B - Fetal risk not confirmed in studies in humans but has been shown in some studies in animals

Pseudomembranous colitis and thrombocytopenia may occur, requiring immediate discontinuation of

These agents should be administered for symptomatic relief, usually in conjunction with GI
decompression via placement of an NG tube to suction.

Promethazine (Phenergan)

For symptomatic treatment of nausea and vomiting. Antidopaminergic agent effective in treating
emesis. Blocks postsynaptic mesolimbic dopaminergic receptors in brain and reduces stimuli to
brainstem reticular system.


12.5-25 mg PO/IV/IM/PR q4h prn

<2 years: Contraindicated
>2 years: 0.25-1 mg/kg PO/IV/IM/PR 4-6 times/d prn


May have additive effects when used concurrently with other CNS depressants or anticonvulsants;
elderly persons may be particularly susceptible to experience decreased mental status;
coadministration with epinephrine may cause hypotension


Documented hypersensitivity; children <2 y (incidences of death due to respiratory depression)


C - Fetal risk revealed in studies in animals but not established or not studied in humans; may use if
benefits outweigh risk to fetus

Caution in cardiovascular disease, impaired liver function, seizures, sleep apnea, and asthma; start
with lower dose in elderly patients

Ondansetron (Zofran)

Selective 5-HT3-receptor antagonist that blocks serotonin both peripherally and centrally, used in the
prevention of nausea and vomiting. Metabolized in the liver through the P-450 pathway.


4-8 mg PO q8h; alternatively, 4 mg IV q8h

4 mg PO q8h; alternatively, 0.1-0.15 mg/kg IV q8h


Although potential exists for cytochrome P-450 inducers (barbiturates, rifampin, carbamazepine, and
phenytoin) to change half-life and clearance of ondansetron, dosage adjustment is not usually required


Documented hypersensitivity


B - Fetal risk not confirmed in studies in humans but has been shown in some studies in animals

May cause headache

Pain control is essential to quality patient care. Analgesics ensure patient comfort, promote pulmonary
toilet, and have sedating properties, which are beneficial for patients who experience pain.

Morphine sulfate (Astramorph, MS Contin, MSIR, Oramorph)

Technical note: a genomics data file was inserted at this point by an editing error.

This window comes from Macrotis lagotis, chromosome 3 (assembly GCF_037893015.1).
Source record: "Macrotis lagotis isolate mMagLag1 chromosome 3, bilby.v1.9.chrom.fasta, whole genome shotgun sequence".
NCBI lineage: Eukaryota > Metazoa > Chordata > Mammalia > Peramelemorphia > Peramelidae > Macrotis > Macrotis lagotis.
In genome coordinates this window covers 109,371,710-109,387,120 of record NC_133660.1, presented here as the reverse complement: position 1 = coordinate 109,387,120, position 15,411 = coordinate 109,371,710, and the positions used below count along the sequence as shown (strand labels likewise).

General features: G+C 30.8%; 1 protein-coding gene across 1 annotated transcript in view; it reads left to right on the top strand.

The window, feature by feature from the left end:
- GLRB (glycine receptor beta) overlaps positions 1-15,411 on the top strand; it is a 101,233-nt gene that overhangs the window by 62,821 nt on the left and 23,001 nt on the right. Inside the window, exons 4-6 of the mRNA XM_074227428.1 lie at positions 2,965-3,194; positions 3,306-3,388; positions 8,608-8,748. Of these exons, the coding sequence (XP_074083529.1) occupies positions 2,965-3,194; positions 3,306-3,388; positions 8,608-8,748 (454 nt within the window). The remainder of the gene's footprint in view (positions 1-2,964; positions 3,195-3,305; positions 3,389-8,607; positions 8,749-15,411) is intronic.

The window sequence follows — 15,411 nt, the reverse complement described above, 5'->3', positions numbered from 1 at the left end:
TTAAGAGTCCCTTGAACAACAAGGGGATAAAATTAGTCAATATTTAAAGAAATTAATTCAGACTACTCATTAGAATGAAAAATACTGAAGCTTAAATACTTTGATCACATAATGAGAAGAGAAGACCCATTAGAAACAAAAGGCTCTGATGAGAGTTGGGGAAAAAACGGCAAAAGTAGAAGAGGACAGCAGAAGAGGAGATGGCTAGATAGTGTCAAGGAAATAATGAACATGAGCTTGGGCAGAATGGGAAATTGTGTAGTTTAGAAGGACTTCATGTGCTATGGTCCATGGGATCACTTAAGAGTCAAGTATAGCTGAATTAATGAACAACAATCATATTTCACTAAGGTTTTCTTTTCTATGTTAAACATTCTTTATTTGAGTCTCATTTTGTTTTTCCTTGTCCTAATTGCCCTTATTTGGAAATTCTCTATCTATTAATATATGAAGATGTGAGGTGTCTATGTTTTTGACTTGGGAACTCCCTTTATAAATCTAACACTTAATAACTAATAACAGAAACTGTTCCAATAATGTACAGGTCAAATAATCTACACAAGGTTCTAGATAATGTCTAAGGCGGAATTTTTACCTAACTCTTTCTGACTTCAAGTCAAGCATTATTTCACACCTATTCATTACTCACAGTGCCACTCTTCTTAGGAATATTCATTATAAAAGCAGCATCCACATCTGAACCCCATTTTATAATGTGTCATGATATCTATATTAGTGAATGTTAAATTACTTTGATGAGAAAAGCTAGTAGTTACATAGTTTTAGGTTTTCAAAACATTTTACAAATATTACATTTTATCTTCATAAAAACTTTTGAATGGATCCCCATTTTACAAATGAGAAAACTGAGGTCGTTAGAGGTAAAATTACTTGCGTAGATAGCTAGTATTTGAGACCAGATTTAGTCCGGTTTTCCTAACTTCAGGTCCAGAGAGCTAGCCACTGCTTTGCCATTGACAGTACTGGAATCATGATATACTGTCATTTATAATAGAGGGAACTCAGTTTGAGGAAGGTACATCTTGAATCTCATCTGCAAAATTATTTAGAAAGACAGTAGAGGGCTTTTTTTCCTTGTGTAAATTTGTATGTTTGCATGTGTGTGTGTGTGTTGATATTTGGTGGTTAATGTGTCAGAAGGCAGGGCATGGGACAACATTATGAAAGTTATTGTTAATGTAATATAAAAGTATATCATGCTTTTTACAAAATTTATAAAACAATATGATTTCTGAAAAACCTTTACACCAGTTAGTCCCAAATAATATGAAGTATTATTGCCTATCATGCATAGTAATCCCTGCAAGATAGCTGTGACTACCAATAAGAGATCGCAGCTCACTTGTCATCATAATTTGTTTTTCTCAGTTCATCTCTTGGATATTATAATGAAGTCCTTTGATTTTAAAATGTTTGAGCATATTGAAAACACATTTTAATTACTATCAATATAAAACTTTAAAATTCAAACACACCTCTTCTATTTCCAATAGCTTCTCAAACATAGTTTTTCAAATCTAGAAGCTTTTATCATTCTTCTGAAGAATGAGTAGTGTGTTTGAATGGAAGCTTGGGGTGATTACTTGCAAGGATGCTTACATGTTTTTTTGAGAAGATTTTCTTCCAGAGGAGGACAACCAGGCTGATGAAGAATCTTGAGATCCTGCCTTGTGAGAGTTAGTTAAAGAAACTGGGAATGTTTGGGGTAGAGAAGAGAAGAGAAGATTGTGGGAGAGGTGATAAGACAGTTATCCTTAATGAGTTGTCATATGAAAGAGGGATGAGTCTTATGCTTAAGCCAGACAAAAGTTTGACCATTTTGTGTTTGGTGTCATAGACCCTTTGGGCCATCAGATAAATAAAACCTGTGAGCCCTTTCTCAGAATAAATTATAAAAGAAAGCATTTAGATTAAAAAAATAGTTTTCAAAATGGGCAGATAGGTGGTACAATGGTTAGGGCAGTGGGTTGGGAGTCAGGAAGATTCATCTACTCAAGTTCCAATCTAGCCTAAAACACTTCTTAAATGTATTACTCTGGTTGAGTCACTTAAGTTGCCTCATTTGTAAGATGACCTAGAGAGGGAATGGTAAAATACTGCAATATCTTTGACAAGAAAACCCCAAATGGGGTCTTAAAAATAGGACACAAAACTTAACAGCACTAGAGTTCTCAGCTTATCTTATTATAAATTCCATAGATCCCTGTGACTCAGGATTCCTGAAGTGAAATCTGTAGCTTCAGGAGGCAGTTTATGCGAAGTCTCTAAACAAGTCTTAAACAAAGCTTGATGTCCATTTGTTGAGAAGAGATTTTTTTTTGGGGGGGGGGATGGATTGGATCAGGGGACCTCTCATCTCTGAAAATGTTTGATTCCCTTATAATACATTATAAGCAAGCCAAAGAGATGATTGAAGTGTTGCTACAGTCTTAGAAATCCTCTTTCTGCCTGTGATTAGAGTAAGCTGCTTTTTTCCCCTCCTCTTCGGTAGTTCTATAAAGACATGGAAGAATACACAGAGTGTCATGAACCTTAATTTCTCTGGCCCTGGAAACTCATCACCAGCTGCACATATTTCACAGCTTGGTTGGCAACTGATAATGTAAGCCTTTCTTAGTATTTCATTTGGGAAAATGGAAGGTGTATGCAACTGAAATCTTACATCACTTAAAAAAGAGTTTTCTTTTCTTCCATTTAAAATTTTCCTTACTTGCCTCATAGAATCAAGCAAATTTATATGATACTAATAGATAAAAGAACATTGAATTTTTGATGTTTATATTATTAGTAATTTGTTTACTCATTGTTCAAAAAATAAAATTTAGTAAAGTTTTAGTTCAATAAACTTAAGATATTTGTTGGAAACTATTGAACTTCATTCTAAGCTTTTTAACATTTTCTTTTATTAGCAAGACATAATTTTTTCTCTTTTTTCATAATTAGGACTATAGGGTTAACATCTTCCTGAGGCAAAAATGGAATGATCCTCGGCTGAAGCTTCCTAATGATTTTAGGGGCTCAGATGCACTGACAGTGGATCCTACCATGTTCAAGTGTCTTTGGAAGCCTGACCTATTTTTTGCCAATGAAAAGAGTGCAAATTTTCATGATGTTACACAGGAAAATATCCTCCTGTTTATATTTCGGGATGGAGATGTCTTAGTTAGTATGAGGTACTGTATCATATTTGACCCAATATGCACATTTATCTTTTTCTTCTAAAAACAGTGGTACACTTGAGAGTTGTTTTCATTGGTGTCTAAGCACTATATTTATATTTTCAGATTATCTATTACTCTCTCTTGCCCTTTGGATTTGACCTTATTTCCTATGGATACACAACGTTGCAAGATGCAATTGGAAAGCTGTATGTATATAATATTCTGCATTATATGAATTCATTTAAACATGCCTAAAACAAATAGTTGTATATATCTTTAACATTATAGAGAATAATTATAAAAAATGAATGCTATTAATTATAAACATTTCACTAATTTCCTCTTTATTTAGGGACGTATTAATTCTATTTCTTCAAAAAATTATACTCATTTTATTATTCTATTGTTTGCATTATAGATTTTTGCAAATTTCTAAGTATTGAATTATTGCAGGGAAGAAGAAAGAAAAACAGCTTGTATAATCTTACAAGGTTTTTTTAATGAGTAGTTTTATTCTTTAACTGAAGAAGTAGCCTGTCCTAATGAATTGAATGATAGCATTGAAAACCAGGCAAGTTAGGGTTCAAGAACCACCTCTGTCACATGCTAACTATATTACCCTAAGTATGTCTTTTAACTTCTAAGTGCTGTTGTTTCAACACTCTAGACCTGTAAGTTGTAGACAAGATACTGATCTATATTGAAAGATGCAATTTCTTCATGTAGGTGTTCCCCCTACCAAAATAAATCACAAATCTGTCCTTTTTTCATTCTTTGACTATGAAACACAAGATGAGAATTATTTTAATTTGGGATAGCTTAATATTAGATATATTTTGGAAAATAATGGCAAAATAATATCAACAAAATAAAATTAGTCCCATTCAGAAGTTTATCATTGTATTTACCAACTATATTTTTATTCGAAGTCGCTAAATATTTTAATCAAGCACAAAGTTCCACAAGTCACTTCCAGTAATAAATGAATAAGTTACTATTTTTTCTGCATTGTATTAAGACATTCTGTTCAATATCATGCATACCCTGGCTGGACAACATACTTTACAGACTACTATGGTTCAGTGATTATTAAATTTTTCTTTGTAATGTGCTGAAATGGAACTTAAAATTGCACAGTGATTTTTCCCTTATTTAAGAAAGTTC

DOC for analgesia due to reliable and predictable effects, safety profile, and ease of reversibility with
Various IV doses are used; commonly titrated until desired effect obtained.


Starting dose: 0.1 mg/kg IV/IM/SC
Maintenance dose: 5-20 mg/70 kg IV/IM/SC q2-4h
Relatively hypovolemic patients: Start with 2 mg IV/IM/SC and reassess hemodynamic effects of dose

Neonates: 0.05-0.2 mg/kg dose IV/IM/SC prn
Children: 0.1-0.2 mg/kg dose IV/IM/SC q2-4h prn


Phenothiazines may antagonize analgesic effects of opiate agonists; tricyclic antidepressants, MAO
inhibitors, and other CNS depressants may potentiate adverse effects of morphine


Documented hypersensitivity; hypotension; potentially compromised airway where establishing rapid

airway control would be difficult


C - Fetal risk revealed in studies in animals but not established or not studied in humans; may use if
benefits outweigh risk to fetus

Caution in hypotension, respiratory depression, nausea, emesis, constipation, urinary retention, atrial
flutter, and other supraventricular tachycardias; has vagolytic action and may increase ventricular
response rate


Further Inpatient Care

• Continued NG suction: This provides symptomatic relief, decreases the need for
intraoperative decompression, and benefits all patients. No clinical advantage to using a long
tube (nasointestinal) instead of a short tube (NG) is observed.
• Nonoperative treatment: A nonoperative trial of as many as 3 days is warranted for partial or
simple obstruction. Provide adequate fluid resuscitation and NG suctioning. Resolution of
obstruction occurs in virtually all patients with these lesions within 72 hours.
• Good data regarding nonoperative management suggest it to be successful in 65-81% of
partial SBO cases without peritonitis.2,10
• Surgical treatment: A strangulated obstruction is a surgical emergency. In patients with a
complete SBO, the risk of strangulation is high and early surgical intervention is warranted.
Patients with simple complete obstructions in whom nonoperative trials fail also need surgical
treatment but experience no apparent disadvantage to delayed surgery.
• Laparoscopy has been shown to be safe and effective in selected cases of SBO.11
• Adhesions: Decreasing intraoperative trauma to the peritoneal surfaces can prevent adhesion
• Malignant tumor: Obstruction by tumor is usually caused by metastasis. Initial treatment
should be nonoperative; surgical resection is recommended when feasible.
• Inflammatory bowel disease: To reduce the inflammatory process, treatment generally is
nonoperative in combination with high-dose steroids. Consider parenteral treatment for
prolonged periods of bowel rest. Undertake surgical treatment, bowel resection, and/or
stricturoplasty if nonoperative treatment fails.
• Intra-abdominal abscess: CT-guided drainage is usually sufficient to relieve obstruction.
• Radiation enteritis: If obstruction follows radiation therapy acutely, nonoperative treatment